When Potential Pedophiles 'Turn Themselves In' To Tame Their Criminal Impulses

Over the past six years, Germany has opened three treatment centers for men with pedophilic tendencies. Patients enter the therapy-based program voluntarily, as a way to explore their impulses and control their behavior – before it’s too late.

A bulletin board with sexual predator notifications in Florida.
A bulletin board with sexual predator notifications in Florida.
Anja Perkuhn

REGENSBURG - The house is white. On the grounds of the BKR, a district clinic in the Bavarian city of Regensburg, there are many of these small, mostly white, nondescript buildings. Nothing points to the fact that this particular house is where, once a week, men with pedophilic tendencies meet for therapy sessions. And it's meant to be that way – one of the ground rules of the first and so far only out-patient center in Bavaria is absolute anonymity.

The Regensburg center opened in September 2010; it is the third facility of its type to open in Germany, after the day centers in Berlin (2005) and Kiel (2009). It serves southern Germany and, says Michael Osterheider, head of the project and of forensic psychiatry at Regensburg University, the positive reaction it has attracted so far also points to the fact that there was a need for such a facility.

Since it opened, 98 men have called in on the "Kein Täter werden" (Don't Become a Perpetrator) hotline that the center is linked to. Presently, 44 men are in therapy: 16 of them in individual therapy, the rest divided into two groups. A third group is due to start soon.

Therapy is "multi-modal" – a combination of behavioral and sex therapy. Medication to dull sexual drive is also an option. Candidates for the free counseling are determined after several rounds of interviews and tests – not every man who believes he might be a pedophile actually is. Nor is group therapy appropriate in all cases; it is not an option for patients suffering from psychosis or severe depression, for example.

Anyone who has actually committed pedophile acts is not part of the center's target group and will not be accepted for therapy. "The primary goal is to inculcate behavioral guidelines so that potential pedophiles do not act out," says Osterheider. However, not all men with pedophile tendencies automatically act out, just as not all men who act out are necessarily pedophiles. Over half of those who are convicted of sexual crimes against children, says Osterheider, are not strictly speaking pedophiles. Their victims are surrogates.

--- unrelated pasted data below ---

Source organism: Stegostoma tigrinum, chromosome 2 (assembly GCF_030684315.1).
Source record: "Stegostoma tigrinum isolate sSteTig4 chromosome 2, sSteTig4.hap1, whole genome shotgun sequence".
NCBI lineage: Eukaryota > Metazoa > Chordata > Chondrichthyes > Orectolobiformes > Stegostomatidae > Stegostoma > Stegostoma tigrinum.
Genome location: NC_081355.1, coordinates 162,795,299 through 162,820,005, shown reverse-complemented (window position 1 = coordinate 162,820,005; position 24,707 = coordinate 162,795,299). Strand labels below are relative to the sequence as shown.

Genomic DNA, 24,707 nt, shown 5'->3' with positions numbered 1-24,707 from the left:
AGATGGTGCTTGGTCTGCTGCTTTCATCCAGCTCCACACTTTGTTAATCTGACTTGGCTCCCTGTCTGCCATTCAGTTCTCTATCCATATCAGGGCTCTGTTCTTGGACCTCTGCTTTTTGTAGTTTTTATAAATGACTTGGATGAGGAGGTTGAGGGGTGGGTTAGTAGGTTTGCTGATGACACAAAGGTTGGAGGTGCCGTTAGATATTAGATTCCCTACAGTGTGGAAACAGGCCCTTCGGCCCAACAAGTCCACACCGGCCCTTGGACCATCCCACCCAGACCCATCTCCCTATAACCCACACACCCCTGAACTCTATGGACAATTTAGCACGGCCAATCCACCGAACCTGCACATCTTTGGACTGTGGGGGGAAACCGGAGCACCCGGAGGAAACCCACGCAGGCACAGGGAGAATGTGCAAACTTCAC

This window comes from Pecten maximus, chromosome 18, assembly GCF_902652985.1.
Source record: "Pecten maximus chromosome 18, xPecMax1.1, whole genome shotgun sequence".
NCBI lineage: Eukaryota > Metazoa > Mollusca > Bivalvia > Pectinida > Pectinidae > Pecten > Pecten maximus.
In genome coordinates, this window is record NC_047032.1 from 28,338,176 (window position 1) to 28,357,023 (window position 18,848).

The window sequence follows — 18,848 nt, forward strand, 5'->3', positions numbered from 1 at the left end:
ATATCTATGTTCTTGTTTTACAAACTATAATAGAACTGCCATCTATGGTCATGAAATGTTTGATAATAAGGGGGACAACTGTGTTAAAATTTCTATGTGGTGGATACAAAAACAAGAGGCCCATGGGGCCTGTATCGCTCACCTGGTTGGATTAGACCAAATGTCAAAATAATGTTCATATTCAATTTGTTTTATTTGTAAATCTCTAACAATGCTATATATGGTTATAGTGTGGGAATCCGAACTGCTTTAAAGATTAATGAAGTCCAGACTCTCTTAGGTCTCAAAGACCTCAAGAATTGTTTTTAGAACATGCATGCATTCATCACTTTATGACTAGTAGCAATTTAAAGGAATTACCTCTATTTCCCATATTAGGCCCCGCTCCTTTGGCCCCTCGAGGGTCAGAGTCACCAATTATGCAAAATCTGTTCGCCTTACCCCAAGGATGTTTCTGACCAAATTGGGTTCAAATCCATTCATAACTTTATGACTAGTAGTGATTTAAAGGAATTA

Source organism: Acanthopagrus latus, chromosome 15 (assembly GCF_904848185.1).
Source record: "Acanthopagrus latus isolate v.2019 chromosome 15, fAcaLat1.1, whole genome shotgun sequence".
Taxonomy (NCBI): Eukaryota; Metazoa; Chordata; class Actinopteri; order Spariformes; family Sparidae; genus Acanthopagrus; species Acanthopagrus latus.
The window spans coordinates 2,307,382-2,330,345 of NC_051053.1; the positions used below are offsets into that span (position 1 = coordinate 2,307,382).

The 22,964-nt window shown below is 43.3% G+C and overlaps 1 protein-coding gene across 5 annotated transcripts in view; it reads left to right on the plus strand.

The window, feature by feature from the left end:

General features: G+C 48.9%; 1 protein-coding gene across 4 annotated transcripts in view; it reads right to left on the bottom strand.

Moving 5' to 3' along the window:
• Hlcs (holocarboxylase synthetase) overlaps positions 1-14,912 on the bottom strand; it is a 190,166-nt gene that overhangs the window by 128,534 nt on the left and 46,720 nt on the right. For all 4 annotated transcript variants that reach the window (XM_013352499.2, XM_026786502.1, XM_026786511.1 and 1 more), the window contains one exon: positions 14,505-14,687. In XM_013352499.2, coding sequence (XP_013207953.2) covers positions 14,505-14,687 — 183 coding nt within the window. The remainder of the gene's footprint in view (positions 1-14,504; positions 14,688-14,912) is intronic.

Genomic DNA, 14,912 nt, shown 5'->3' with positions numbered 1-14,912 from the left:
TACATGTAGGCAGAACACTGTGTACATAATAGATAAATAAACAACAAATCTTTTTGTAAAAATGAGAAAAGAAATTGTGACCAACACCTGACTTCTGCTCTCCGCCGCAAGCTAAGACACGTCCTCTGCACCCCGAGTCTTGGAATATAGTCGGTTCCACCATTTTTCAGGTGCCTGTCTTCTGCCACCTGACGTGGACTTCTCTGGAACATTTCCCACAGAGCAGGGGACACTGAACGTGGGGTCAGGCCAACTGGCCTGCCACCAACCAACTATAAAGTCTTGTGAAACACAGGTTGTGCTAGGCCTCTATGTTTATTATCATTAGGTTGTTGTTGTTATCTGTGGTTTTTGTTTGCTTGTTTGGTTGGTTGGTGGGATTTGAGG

All ages, all walks of life

Making the public aware of such distinctions is another of the center's objectives, and this is also in the interests of the patients. They have all come forth voluntarily because they want to learn to live with their tendencies and to be responsible. For many, their biggest fear is that they could be labeled sex monsters.

Those registered at the BKR therapy center come from virtually all social classes – manual laborer, student, teacher, Catholic priest, engineer. Their ages range from 19 to 75. During the one- to two-year duration of their therapy they will learn that the tendency is not their fault, and also that they cannot change it.

It is unclear what causes some people to feel sexually attracted to children. Research is being carried out at Berlin's Charité university hospital – their "Prevention Project Dunkelfeld" is also to some extent the umbrella under which the three day centers function. A point of departure for researchers is that biological, psychological and social causes all play a role. In Germany, according to very basic estimates, about 300,000 men are affected and very few women. Because the first signs of pedophile tendencies usually appear at puberty, the operative assumption is that hormones play a major role.

Osterheider stresses, however, that the Regensburg project is not primarily a research project: it is about "victim prevention." The effectiveness of the center, for which three psychologists work and which is financed to the tune of 600,000 euros by the Free State of Bavaria, will be reviewed after three years.

Read the original story in German

Photo - Richard Elzey

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